What About Azerbaijan.
In the 11th century AD, with Seljukid conquests, Turkic Oghuz tribes began moving across the Iranian plateau into the Caucasus and Anatolia. The influx of the Oghuz and other Turkoman tribes was further accentuated by the Mongol invasion. Then, the Oghuz tribes were split into various smaller groups, some mostly Sunni moved to Anatolia (where the Usmanlei - Ottomans - settled), while others remained in the Caucasus region and later, due to the influence of the Safawi empire in the 16th century, converted to Ja'fari Shi'ism (see sbme5SafawismNov25-13 - see also fap1RacialWars7Jul-14).
Important to note, Azerbaijan is in the first place in the world for the number of mud volcanoes - one of the visible signs of the presence of oil and gas reserves hidden deep beneath land and sea in the Caspian region. Gas seeps occur when a pocket filled largely with methane gas under the ground finds a passage to the surface. One such famous gas seep is Y?n?r D?gh (fire mountain) on the Absheron Peninsula where a continuous fire burns along a hill-side. People often go there to see dancing flames which never get extinguished. It is easy to understand how such eternal fires became objects of worship.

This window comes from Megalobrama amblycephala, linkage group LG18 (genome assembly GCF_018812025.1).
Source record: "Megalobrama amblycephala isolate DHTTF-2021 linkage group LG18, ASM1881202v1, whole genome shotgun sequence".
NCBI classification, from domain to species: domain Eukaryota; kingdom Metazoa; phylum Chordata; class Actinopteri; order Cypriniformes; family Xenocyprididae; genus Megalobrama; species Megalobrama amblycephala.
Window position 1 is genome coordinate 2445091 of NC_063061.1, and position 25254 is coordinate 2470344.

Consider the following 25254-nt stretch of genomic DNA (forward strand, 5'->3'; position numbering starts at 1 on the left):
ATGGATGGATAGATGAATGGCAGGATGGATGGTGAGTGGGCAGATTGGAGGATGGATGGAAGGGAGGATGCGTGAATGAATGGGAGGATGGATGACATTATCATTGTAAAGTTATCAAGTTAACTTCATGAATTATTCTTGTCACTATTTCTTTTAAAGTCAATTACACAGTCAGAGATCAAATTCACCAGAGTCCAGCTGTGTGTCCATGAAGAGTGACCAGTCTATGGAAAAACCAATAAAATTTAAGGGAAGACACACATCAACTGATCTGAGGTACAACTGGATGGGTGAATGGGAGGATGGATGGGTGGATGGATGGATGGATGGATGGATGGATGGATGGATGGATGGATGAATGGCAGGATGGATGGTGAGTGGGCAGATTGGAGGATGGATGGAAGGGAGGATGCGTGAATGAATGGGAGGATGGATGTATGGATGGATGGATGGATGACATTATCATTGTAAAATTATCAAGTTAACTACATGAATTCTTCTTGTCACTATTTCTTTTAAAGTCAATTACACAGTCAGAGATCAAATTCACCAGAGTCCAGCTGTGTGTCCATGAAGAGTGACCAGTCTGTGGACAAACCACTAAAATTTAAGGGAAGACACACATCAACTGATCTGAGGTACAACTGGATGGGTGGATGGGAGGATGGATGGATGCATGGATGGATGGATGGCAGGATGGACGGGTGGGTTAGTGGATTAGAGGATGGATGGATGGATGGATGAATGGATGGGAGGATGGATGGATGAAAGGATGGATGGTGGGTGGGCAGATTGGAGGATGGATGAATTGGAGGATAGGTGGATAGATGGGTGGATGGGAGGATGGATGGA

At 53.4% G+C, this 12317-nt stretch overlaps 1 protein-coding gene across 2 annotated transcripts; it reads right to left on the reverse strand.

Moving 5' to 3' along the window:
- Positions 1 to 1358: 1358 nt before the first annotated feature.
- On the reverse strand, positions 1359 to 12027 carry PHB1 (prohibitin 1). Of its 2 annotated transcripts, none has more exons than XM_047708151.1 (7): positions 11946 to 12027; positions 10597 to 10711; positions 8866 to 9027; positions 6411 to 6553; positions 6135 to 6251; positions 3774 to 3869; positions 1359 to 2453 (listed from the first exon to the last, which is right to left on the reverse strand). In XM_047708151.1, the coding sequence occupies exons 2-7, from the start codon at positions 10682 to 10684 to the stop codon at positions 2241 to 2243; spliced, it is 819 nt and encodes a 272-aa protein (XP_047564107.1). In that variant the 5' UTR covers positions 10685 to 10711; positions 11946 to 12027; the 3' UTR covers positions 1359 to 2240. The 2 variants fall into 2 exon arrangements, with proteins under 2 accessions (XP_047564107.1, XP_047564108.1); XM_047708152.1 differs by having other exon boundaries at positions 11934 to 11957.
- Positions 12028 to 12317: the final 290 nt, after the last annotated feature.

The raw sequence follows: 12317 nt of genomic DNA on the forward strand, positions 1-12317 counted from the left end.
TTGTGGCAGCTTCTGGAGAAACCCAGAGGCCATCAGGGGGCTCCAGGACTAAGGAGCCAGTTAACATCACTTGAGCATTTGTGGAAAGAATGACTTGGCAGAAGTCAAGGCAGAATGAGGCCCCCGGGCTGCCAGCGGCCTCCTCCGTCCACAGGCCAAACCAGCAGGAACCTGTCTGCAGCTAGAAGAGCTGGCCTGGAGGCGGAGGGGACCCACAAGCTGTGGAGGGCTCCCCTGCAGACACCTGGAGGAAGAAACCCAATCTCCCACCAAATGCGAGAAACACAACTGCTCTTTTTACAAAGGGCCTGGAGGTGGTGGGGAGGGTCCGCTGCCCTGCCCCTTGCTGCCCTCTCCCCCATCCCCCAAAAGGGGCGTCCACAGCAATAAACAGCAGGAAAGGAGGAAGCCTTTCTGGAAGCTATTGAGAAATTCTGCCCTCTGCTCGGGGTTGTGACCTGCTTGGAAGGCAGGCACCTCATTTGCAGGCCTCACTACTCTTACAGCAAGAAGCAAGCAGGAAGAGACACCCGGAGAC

The appearance of the Zoroastrians in Azerbaijan is closely connected with these geological phenomena. Fire worship was paramount throughout pre-Islamic history in a region stretching from the Caucasus to the Indian sub-continent (see the origins of the Aryan race & the ancient symbol of Nazism in Google).
Azerbaijan had the first Muslim democracy in the world in 1919-20 when it was independent. That past is not likely to come to life again in the near future. Opposition activists claim the current regime is a "family dictatorship" - like Assad's - and thus more liable to pave the way for Islamic militancy, rather than a return to democracy. Political Islam - Sunni or Shi'ite - is just as strongly opposed to democracy.
Opponents of the regime say Azerbaijan's political freedoms have declined with the rise in oil income. Like his late father Heidar, Ilham Aliyev is described as a "totalitarian thief". He is said to be "spoiled" and "even more corrupt than his father". Ilham depends heavily on a thuggish police-state system.